Samuel Ginn College of Engineering
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Elizabeth Lipke
Elizabeth Lipke

Elizabeth Lipke, assistant professor in Auburn University’s Department of Chemical Engineering, has received a $400,000 grant through the National Science Foundation’s prestigious Faculty Early CAREER Development Program award for her research designing engineered cardiac tissue and developing cardiac regeneration techniques.

Heart disease is the number one cause of death in the United States each year for both men and women," says Lipke. "Through regenerative engineering we can improve the ability to repair damaged or diseased hearts, and provide patients the opportunity for both a longer and potentially better quality of life."

Her project, "Injectable Biomimetic Scaffolds to Direct Stem Cell-Derived Cardiomyocyte Differentiation," includes designing injectable biomaterial scaffolds, which are templates for cell attachment and tissue formation. They are being used to improve electrophysiological integration, an essential aspect of cardiac regeneration. Lipke’s team hopes to better understand the mechanisms by which biomimetic materials — those which have been designed to elicit a specific cellular response — can drive electrophysiological maturation of stem cells into the contracting cells of cardiac muscle called cardiomyocytes.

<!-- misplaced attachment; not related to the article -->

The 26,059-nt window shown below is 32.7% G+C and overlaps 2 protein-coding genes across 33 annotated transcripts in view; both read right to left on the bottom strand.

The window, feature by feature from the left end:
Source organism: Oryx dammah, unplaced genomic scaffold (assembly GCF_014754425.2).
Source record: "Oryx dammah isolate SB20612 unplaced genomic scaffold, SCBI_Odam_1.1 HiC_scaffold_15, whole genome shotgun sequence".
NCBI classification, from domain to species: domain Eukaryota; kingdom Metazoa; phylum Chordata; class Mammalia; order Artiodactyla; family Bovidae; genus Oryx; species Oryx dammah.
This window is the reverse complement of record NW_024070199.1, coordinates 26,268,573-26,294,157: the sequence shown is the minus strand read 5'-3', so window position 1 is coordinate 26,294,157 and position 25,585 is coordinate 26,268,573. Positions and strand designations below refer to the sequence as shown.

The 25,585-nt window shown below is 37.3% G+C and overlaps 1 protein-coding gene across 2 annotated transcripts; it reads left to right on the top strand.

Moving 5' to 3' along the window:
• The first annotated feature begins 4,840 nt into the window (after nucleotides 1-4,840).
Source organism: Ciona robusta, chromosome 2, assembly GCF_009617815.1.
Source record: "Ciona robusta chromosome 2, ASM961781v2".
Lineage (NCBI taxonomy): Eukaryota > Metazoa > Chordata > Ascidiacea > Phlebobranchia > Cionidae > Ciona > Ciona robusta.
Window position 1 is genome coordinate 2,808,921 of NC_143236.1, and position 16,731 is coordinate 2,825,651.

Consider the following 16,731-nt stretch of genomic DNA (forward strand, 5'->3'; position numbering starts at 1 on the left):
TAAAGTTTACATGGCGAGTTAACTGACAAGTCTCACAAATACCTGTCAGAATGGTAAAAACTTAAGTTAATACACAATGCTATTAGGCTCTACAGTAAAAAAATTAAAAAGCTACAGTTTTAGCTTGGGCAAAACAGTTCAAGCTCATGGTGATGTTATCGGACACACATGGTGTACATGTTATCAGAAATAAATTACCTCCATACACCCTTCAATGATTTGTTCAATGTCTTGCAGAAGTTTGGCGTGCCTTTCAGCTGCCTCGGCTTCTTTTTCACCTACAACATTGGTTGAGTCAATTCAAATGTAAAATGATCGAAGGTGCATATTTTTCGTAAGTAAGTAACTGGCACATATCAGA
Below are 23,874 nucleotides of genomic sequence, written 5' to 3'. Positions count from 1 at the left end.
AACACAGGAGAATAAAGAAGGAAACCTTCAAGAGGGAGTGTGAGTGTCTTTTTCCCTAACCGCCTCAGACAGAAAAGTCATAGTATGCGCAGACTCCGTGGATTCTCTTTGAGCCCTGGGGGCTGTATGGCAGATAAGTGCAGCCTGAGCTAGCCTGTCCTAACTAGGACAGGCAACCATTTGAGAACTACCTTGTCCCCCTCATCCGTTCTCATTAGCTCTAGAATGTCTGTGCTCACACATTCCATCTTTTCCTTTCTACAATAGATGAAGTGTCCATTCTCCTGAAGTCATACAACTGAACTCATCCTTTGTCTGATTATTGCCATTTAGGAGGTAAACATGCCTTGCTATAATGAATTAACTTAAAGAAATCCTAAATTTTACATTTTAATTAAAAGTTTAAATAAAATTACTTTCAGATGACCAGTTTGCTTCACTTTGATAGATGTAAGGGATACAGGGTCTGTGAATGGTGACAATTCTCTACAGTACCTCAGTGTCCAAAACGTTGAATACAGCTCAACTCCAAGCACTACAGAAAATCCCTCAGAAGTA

Lipke’s research could offer improvements to tissue engineering strategies and provide insights to fundamental fields such as transport phenomena, electrical signal processing and developmental biology. As part of her CAREER plan, Lipke’s interdisciplinary research will also include inviting health educators, such as cardiac nursing students, to her lab to learn about cardiac regeneration research.

Outside the lab, Lipke’s team will continue mentoring undergraduate researchers and partner with Auburn’s Youth Experience in Science, or YES, camps and Getting Under the Surface, or GUTS, programs to expand opportunities for K-12 students to foster their interest in science and engineering careers.

"We are proud that Dr. Lipke’s cutting-edge work at the frontier of biomedical and regenerative engineering science has been recognized through this highly prestigious award from the National Science Foundation," says Christopher B. Roberts, dean of Auburn’s Samuel Ginn College of Engineering. "The award distinguishes not only Dr. Lipke’s exceptional and groundbreaking work, but it also illustrates the trajectory of our outstanding faculty, and the contributions we endeavor to make as a college."

Lipke joined the Auburn faculty in 2008. She earned her doctorate in chemical engineering from Rice University in 2005 and received a bachelor’s degree from Johns Hopkins University in 2000. Lipke is the department’s third CAREER award recipient, following Mario Eden, Joe T. and Billie Carole McMillan professor and chair of chemical engineering, and Virginia Davis, Sanders associate professor of chemical engineering, who received CAREER awards in 2006 and 2009, respectively.